Remark 2.3 Since the index set Δ is arbitrary, Corollary 2.2 is an improvement of the corresponding results in Kim .

Remark 2.4 Corollary 2.2 also improves the corresponding results in Qin et al.  in the following aspects:
1. (a)

from a uniformly smooth and uniformly convex space to a uniformly smooth and strictly convex Banach space which also enjoys the Kadec-Klee property;

2. (b)

from a single bifunction to a family of bifunctions;

3. (c)

from a quasi-ϕ-nonexpansive mapping to an asymptotically quasi-ϕ-nonexpansive mapping.

In the framework of Hilbert spaces, the theorem is reduced to the following.

Corollary 2.5 Let E be a Hilbert space, and let C be a nonempty closed and convex subset of E. Let Δ be an index set. Let ${F}_{i}$ be a bifunction from $C×C$ to satisfying (A1)-(A4) for every $i\in \mathrm{\Delta }$. Let $T:C\to C$ be a generalized asymptotically quasi-nonexpansive mapping. Assume that T is closed asymptotically regular on C and $\mathrm{\Omega }:=F\left(T\right)\cap {\bigcap }_{i\in \mathrm{\Delta }}EF\left({F}_{i}\right)$ is nonempty and bounded. Let $\left\{{x}_{n}\right\}$ be a sequence generated in the following manner:

where ${M}_{n}=sup\left\{{\parallel z-{x}_{n}\parallel }^{2}:z\in \mathrm{\Omega }\right\}$, $\left\{{\alpha }_{n}\right\}$ is a real number sequence in $\left(0,1\right)$ such that ${lim inf}_{n\to \mathrm{\infty }}{\alpha }_{n}\left(1-{\alpha }_{n}\right)>0$, $\left\{{r}_{n,i}\right\}$ is a real number sequence in $\left[{a}_{i},\mathrm{\infty }\right)$, where $\left\{{a}_{i}\right\}$ is a positive real number sequence. Then the sequence $\left\{{x}_{n}\right\}$ converges strongly to ${Proj}_{\mathrm{\Omega }}{x}_{0}$, where ${Proj}_{\mathrm{\Omega }}$ is the metric projection from E onto Ω.

Proof In the framework of Hilbert spaces, we find that $\varphi \left(x,y\right)={\parallel x-y\parallel }^{2}$, J is reduced to the identity mapping and the generalized projection ${\mathrm{\Pi }}_{C}$ is reduced to the metric projection ${Proj}_{C}$. This completes the proof. □

For a single bifunction, we also have the following.

Corollary 2.6 Let E be a Hilbert space, and let C be a nonempty closed and convex subset of E. Let F be a bifunction from $C×C$ to satisfying (A1)-(A4). Let $T:C\to C$ be a generalized asymptotically quasi-nonexpansive mapping. Assume that T is closed asymptotically regular on C and $\mathrm{\Omega }:=F\left(T\right)\cap EF\left(F\right)$ is nonempty and bounded. Let $\left\{{x}_{n}\right\}$ be a sequence generated in the following manner:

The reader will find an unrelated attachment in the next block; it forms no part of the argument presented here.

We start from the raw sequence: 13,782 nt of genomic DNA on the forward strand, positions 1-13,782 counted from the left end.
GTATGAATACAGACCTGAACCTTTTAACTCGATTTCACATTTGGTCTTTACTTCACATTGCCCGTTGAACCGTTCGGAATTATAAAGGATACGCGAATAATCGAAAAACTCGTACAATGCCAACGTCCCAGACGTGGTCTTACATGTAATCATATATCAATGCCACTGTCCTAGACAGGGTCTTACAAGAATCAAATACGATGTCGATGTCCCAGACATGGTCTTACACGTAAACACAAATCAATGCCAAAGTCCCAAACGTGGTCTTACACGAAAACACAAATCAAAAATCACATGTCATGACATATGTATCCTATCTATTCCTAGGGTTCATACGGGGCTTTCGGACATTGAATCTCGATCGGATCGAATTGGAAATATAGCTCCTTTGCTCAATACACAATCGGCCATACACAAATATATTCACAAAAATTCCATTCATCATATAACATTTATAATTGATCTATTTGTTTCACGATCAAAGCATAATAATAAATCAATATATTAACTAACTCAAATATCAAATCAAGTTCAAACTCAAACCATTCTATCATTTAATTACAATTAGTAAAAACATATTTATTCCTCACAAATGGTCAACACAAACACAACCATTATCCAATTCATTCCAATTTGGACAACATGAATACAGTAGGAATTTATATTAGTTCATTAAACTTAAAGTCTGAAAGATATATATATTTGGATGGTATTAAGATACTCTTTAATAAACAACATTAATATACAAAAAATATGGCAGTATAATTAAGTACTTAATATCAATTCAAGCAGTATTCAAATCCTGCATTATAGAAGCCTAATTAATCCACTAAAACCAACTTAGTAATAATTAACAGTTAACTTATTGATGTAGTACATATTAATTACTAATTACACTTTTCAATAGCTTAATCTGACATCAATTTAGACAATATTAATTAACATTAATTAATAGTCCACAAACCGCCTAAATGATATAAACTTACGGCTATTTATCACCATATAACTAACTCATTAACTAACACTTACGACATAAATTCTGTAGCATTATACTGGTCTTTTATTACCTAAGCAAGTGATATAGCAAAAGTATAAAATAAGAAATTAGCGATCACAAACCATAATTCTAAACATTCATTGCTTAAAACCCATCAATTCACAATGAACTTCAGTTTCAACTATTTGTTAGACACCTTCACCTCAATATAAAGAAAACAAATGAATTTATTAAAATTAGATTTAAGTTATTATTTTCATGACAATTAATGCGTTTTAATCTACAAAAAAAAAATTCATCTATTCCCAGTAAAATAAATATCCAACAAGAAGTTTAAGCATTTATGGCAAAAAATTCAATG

where ${M}_{n}=sup\left\{{\parallel z-{x}_{n}\parallel }^{2}:z\in \mathrm{\Omega }\right\}$, $\left\{{\alpha }_{n}\right\}$ is a real number sequence in $\left(0,1\right)$ such that ${lim inf}_{n\to \mathrm{\infty }}{\alpha }_{n}\left(1-{\alpha }_{n}\right)>0$, $\left\{{r}_{n,i}\right\}$ is a real number sequence in $\left[a,\mathrm{\infty }\right)$, where a is a positive real number. Then the sequence $\left\{{x}_{n}\right\}$ converges strongly to ${Proj}_{\mathrm{\Omega }}{x}_{0}$, where ${Proj}_{\mathrm{\Omega }}$ is the metric projection from E onto Ω.

Proof In the framework of Hilbert spaces, we find that $\varphi \left(x,y\right)={\parallel x-y\parallel }^{2}$, J is reduced to the identity mapping, and the generalized projection ${\mathrm{\Pi }}_{C}$ is reduced to the metric projection ${Proj}_{C}$. In view of Corollary 2.5, we may immediately conclude the desired results. □

## Declarations

### Acknowledgements

The author is grateful to the editor and the anonymous reviewers for suggestions which improved the contents of the article.

## Authors’ Affiliations

(1)
School of Mathematics and Information Science, North China University of Water Resources and Electric Power, Zhengzhou, China

## References